The National Kitchen & Bath Association (NKBA) says it’s not all doom and gloom in the remodeling segment.
“The kitchen and bath business in some parts of the country is actually up,” said NKBA President Suzie Williford last week. “Yes, business is down in many parts of the country, but predictions about the sky falling are inaccurate and premature at best.”
NKBA runs the annual Kitchen and Bath Industry Show, which this year is scheduled for April 30-May 3, 2009 at the Georgia World Congress Center in Atlanta. A February report from NKBA said the show had seen some companies pull out but was not suffering from a major drop in exhibitors. As of March 16, major appliance OEMs still on the exhibitor list include Dacor, GE, LG, Miele, Peerless-Premier, Viking, Whirlpool, and several others.
Looking at the U.S. as a whole, there can be little doubt that the remodeling market was hurting in the final quarter of 2008, when the National Association of Home Builders’ (NAHB) Remodeling Market Index (RMI) sank to 27.7, from 33.5 in the previous quarter.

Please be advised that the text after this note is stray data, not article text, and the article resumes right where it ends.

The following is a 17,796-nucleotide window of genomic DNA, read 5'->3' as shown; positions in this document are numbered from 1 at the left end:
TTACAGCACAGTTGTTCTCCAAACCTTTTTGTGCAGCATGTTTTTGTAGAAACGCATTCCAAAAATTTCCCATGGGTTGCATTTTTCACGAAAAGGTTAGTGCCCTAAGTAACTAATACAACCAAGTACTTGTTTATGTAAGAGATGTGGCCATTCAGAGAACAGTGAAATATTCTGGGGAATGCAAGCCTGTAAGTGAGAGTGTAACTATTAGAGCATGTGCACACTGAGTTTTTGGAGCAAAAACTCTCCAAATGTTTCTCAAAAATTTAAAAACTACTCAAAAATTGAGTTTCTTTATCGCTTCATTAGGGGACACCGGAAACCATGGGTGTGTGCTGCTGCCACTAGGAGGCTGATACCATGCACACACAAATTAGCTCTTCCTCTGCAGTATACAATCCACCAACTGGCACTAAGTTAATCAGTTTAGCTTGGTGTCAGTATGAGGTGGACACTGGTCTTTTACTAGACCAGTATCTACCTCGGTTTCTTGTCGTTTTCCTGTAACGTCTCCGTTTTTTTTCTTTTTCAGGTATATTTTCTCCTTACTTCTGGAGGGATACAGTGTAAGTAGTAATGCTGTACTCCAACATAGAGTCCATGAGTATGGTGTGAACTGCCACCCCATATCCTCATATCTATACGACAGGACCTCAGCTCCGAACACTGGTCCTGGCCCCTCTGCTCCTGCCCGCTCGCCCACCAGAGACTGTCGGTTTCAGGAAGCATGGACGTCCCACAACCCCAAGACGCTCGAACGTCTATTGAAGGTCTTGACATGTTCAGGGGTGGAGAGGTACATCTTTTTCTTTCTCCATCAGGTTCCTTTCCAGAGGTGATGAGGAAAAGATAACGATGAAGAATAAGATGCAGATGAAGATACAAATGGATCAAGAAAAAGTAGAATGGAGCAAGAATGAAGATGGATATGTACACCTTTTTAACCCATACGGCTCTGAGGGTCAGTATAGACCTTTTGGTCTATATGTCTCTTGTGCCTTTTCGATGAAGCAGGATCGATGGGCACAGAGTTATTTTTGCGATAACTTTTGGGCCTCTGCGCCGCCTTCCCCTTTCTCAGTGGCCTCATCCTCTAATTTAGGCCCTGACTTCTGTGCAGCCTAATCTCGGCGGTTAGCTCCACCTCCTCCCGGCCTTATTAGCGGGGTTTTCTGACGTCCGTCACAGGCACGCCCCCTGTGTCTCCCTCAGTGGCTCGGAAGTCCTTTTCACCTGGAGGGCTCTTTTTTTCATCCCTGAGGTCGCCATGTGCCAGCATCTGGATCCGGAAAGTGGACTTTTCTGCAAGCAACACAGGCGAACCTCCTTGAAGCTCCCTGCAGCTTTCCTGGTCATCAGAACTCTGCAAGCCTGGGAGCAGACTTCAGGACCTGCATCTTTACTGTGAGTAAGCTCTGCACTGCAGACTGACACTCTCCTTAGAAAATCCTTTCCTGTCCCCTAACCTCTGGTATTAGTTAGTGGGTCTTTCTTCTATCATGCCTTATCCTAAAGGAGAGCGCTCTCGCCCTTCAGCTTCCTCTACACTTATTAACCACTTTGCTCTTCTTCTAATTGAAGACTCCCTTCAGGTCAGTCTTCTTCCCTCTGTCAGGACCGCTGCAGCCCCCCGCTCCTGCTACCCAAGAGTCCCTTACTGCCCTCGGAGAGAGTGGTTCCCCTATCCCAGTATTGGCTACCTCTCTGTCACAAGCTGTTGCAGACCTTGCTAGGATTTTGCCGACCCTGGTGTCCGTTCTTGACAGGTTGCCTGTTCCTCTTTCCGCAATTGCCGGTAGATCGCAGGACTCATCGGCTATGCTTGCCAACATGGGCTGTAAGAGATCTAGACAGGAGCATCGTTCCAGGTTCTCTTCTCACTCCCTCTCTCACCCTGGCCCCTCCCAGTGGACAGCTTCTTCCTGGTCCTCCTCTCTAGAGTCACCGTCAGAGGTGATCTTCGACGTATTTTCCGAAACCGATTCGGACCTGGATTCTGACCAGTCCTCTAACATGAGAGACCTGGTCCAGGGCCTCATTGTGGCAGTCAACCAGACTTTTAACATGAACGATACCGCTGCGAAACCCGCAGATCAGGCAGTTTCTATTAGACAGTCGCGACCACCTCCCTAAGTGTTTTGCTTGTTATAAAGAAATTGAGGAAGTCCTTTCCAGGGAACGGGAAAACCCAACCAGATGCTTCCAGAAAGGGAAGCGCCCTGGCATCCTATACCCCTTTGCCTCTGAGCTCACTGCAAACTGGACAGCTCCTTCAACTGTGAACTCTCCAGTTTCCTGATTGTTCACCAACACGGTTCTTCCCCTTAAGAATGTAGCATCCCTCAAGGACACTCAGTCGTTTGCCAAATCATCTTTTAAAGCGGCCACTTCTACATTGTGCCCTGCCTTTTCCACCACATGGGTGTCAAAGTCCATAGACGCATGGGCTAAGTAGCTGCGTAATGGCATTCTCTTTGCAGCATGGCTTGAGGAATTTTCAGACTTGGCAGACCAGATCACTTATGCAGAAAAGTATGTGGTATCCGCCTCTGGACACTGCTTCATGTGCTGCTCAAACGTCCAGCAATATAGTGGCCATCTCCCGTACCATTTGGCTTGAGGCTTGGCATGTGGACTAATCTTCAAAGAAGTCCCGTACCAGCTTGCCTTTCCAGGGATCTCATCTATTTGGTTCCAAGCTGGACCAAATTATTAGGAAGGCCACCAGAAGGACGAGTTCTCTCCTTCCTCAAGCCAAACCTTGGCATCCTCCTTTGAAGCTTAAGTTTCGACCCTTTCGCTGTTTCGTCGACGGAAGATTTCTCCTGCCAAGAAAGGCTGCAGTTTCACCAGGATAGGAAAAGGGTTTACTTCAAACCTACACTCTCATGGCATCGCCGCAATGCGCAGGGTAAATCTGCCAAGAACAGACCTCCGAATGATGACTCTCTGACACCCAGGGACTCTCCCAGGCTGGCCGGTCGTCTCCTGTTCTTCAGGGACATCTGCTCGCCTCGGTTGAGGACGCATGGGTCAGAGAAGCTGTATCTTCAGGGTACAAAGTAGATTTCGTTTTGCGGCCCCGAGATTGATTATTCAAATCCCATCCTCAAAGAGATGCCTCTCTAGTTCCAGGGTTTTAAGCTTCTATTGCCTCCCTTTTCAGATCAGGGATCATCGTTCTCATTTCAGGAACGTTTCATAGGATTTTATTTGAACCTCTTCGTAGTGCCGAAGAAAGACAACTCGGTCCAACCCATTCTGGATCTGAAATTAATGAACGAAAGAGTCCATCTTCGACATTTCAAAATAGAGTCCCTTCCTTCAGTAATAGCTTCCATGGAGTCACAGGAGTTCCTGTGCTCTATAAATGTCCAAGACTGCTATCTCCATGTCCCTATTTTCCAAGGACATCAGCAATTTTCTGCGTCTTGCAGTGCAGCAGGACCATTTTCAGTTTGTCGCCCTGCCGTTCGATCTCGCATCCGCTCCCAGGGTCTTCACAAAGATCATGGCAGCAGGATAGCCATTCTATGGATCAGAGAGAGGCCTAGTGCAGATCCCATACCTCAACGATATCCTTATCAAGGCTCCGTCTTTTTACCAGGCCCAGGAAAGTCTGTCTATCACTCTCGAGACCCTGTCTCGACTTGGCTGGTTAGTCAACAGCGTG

By the time KBIS 2009 rolls around, the RMI and other remodeling indexes for the first quarter of 2009 will have become public. That report, along with the state in the fragile day-to-day fluctuations in consumer confidence, will help set the tone at KBIS.
Compact Appliances and Other Trends
NKBA says kitchen and bath trends are influenced by the economic downturn and by the aging baby boomer demographic.
Both of those dynamics lead to smaller living quarters. NKBA predicts many exhibitors will show luxury products that are made smaller and more compact to fit in smaller houses and apartments.
Another remodeling trend is elderly friendly designs. “Consumers want their investment to still address their living needs ten years from now,” says Williford.
Other kitchen and bath appliance manufacturers have noticed a switch in consumer tastes from traditional moldings and designs to more contemporary designs.